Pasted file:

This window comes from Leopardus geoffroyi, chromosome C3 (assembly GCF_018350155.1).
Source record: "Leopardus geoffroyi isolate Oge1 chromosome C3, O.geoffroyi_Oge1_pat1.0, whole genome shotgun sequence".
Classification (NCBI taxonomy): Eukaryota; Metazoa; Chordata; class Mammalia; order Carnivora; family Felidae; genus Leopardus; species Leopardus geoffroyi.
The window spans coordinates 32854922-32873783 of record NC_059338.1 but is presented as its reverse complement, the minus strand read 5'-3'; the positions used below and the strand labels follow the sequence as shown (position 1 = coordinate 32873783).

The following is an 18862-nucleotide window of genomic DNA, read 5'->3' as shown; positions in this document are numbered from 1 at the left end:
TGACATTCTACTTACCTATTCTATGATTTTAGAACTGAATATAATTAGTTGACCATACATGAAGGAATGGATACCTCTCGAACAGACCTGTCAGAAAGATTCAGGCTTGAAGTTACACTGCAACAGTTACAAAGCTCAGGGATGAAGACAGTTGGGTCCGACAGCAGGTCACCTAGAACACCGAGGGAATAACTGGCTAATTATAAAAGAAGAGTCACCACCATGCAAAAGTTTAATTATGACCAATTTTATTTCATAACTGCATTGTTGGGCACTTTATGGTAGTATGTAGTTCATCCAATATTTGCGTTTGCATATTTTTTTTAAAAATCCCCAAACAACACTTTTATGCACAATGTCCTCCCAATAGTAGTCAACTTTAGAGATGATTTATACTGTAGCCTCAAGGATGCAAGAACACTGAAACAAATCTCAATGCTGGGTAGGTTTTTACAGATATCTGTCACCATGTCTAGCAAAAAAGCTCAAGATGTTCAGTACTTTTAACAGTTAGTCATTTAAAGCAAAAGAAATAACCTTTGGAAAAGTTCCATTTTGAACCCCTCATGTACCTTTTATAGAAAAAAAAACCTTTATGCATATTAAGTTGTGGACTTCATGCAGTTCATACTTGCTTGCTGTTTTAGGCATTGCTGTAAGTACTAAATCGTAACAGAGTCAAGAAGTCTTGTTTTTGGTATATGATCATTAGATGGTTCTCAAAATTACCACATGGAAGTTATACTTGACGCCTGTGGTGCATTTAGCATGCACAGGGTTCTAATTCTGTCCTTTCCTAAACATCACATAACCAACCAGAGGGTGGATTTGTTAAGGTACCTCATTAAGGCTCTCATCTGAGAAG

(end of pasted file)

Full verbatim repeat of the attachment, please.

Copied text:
This window comes from Leopardus geoffroyi, chromosome C3 (assembly GCF_018350155.1).
Source record: "Leopardus geoffroyi isolate Oge1 chromosome C3, O.geoffroyi_Oge1_pat1.0, whole genome shotgun sequence".
Classification (NCBI taxonomy): Eukaryota; Metazoa; Chordata; class Mammalia; order Carnivora; family Felidae; genus Leopardus; species Leopardus geoffroyi.
The window spans coordinates 32854922-32873783 of record NC_059338.1 but is presented as its reverse complement, the minus strand read 5'-3'; the positions used below and the strand labels follow the sequence as shown (position 1 = coordinate 32873783).

The following is an 18862-nucleotide window of genomic DNA, read 5'->3' as shown; positions in this document are numbered from 1 at the left end:
TGACATTCTACTTACCTATTCTATGATTTTAGAACTGAATATAATTAGTTGACCATACATGAAGGAATGGATACCTCTCGAACAGACCTGTCAGAAAGATTCAGGCTTGAAGTTACACTGCAACAGTTACAAAGCTCAGGGATGAAGACAGTTGGGTCCGACAGCAGGTCACCTAGAACACCGAGGGAATAACTGGCTAATTATAAAAGAAGAGTCACCACCATGCAAAAGTTTAATTATGACCAATTTTATTTCATAACTGCATTGTTGGGCACTTTATGGTAGTATGTAGTTCATCCAATATTTGCGTTTGCATATTTTTTTTAAAAATCCCCAAACAACACTTTTATGCACAATGTCCTCCCAATAGTAGTCAACTTTAGAGATGATTTATACTGTAGCCTCAAGGATGCAAGAACACTGAAACAAATCTCAATGCTGGGTAGGTTTTTACAGATATCTGTCACCATGTCTAGCAAAAAAGCTCAAGATGTTCAGTACTTTTAACAGTTAGTCATTTAAAGCAAAAGAAATAACCTTTGGAAAAGTTCCATTTTGAACCCCTCATGTACCTTTTATAGAAAAAAAAACCTTTATGCATATTAAGTTGTGGACTTCATGCAGTTCATACTTGCTTGCTGTTTTAGGCATTGCTGTAAGTACTAAATCGTAACAGAGTCAAGAAGTCTTGTTTTTGGTATATGATCATTAGATGGTTCTCAAAATTACCACATGGAAGTTATACTTGACGCCTGTGGTGCATTTAGCATGCACAGGGTTCTAATTCTGTCCTTTCCTAAACATCACATAACCAACCAGAGGGTGGATTTGTTAAGGTACCTCATTAAGGCTCTCATCTGAGAAG